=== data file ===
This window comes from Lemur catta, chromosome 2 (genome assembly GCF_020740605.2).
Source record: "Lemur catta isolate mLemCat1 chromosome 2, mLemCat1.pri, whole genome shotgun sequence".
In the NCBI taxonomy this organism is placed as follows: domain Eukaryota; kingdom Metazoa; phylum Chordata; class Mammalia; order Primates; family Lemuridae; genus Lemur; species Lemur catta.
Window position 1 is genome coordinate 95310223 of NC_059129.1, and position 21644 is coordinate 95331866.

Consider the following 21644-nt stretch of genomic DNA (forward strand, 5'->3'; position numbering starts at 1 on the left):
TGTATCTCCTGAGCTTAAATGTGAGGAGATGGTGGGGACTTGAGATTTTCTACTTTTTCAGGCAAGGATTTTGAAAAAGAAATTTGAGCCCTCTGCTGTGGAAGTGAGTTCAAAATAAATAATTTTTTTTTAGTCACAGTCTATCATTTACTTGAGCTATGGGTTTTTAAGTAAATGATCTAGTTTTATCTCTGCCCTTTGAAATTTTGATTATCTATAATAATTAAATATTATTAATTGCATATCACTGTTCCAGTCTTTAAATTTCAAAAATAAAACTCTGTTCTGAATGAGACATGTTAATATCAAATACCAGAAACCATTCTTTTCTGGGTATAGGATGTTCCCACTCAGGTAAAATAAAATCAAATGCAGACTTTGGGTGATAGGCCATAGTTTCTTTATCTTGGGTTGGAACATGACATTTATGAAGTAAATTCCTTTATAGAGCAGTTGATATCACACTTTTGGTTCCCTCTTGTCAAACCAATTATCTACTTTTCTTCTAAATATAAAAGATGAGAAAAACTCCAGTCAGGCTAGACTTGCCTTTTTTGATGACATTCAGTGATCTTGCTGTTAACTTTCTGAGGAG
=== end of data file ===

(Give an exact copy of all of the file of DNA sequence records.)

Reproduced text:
This window comes from Lemur catta, chromosome 2 (genome assembly GCF_020740605.2).
Source record: "Lemur catta isolate mLemCat1 chromosome 2, mLemCat1.pri, whole genome shotgun sequence".
In the NCBI taxonomy this organism is placed as follows: domain Eukaryota; kingdom Metazoa; phylum Chordata; class Mammalia; order Primates; family Lemuridae; genus Lemur; species Lemur catta.
Window position 1 is genome coordinate 95310223 of NC_059129.1, and position 21644 is coordinate 95331866.

Consider the following 21644-nt stretch of genomic DNA (forward strand, 5'->3'; position numbering starts at 1 on the left):
TGTATCTCCTGAGCTTAAATGTGAGGAGATGGTGGGGACTTGAGATTTTCTACTTTTTCAGGCAAGGATTTTGAAAAAGAAATTTGAGCCCTCTGCTGTGGAAGTGAGTTCAAAATAAATAATTTTTTTTTAGTCACAGTCTATCATTTACTTGAGCTATGGGTTTTTAAGTAAATGATCTAGTTTTATCTCTGCCCTTTGAAATTTTGATTATCTATAATAATTAAATATTATTAATTGCATATCACTGTTCCAGTCTTTAAATTTCAAAAATAAAACTCTGTTCTGAATGAGACATGTTAATATCAAATACCAGAAACCATTCTTTTCTGGGTATAGGATGTTCCCACTCAGGTAAAATAAAATCAAATGCAGACTTTGGGTGATAGGCCATAGTTTCTTTATCTTGGGTTGGAACATGACATTTATGAAGTAAATTCCTTTATAGAGCAGTTGATATCACACTTTTGGTTCCCTCTTGTCAAACCAATTATCTACTTTTCTTCTAAATATAAAAGATGAGAAAAACTCCAGTCAGGCTAGACTTGCCTTTTTTGATGACATTCAGTGATCTTGCTGTTAACTTTCTGAGGAG